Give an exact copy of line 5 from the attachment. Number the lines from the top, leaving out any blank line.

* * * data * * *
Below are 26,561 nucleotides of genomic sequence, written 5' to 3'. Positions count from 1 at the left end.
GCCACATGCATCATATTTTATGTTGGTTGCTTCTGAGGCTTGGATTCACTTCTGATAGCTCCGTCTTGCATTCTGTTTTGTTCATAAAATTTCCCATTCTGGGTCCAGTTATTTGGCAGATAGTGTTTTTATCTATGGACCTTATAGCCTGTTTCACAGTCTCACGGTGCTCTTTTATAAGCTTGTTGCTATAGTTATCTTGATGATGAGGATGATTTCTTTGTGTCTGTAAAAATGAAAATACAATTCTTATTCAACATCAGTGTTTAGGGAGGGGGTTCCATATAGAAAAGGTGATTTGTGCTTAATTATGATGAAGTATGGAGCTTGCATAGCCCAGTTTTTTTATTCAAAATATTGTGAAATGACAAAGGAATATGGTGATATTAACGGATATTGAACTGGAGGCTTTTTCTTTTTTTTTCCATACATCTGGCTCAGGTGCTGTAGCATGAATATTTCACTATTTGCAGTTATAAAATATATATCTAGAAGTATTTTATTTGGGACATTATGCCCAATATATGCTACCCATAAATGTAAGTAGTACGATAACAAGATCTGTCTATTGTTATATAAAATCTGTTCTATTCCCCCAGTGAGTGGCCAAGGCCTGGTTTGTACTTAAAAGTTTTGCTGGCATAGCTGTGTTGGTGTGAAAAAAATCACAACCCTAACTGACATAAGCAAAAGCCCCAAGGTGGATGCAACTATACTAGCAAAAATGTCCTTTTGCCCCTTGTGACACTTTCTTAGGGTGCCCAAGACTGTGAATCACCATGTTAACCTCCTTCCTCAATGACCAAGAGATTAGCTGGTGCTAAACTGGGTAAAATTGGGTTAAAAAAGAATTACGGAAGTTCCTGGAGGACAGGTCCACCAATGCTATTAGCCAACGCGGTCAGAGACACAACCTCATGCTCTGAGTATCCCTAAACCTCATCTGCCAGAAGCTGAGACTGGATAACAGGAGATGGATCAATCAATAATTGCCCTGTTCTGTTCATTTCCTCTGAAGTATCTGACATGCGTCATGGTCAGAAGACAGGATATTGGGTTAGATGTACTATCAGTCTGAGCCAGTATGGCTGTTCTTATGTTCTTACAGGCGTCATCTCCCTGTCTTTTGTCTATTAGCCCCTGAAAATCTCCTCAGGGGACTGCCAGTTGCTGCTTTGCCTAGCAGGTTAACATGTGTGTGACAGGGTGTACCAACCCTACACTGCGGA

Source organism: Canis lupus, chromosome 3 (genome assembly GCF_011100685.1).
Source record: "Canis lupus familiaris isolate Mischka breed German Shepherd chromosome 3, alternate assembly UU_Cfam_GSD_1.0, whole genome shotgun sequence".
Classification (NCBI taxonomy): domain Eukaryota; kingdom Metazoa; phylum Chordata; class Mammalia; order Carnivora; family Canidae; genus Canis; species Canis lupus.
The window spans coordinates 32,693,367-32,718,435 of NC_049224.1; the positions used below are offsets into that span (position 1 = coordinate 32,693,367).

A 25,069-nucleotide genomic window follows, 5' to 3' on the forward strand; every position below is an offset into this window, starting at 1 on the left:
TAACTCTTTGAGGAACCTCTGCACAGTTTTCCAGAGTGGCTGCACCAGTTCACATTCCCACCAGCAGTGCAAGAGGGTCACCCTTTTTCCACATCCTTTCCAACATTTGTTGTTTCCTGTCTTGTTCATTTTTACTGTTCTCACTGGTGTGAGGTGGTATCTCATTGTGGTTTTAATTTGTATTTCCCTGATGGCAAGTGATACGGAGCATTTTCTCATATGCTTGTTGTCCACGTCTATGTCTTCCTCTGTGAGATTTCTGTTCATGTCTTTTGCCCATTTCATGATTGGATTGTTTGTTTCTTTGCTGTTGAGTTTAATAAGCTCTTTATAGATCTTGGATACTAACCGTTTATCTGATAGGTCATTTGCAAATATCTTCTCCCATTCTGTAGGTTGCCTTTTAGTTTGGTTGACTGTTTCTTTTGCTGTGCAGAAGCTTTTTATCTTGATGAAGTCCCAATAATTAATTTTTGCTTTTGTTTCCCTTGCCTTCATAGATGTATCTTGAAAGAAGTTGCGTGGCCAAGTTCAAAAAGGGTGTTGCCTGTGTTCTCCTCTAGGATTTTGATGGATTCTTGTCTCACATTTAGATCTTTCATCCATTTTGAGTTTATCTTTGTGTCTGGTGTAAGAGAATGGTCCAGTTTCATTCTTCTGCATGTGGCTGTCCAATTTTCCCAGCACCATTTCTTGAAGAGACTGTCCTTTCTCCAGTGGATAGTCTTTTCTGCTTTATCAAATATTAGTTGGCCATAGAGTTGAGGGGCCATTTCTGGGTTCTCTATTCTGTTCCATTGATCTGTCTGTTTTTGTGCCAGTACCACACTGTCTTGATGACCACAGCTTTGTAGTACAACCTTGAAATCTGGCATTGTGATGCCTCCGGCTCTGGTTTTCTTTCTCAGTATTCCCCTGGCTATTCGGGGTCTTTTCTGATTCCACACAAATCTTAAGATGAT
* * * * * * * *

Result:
Classification (NCBI taxonomy): domain Eukaryota; kingdom Metazoa; phylum Chordata; class Mammalia; order Carnivora; family Canidae; genus Canis; species Canis lupus.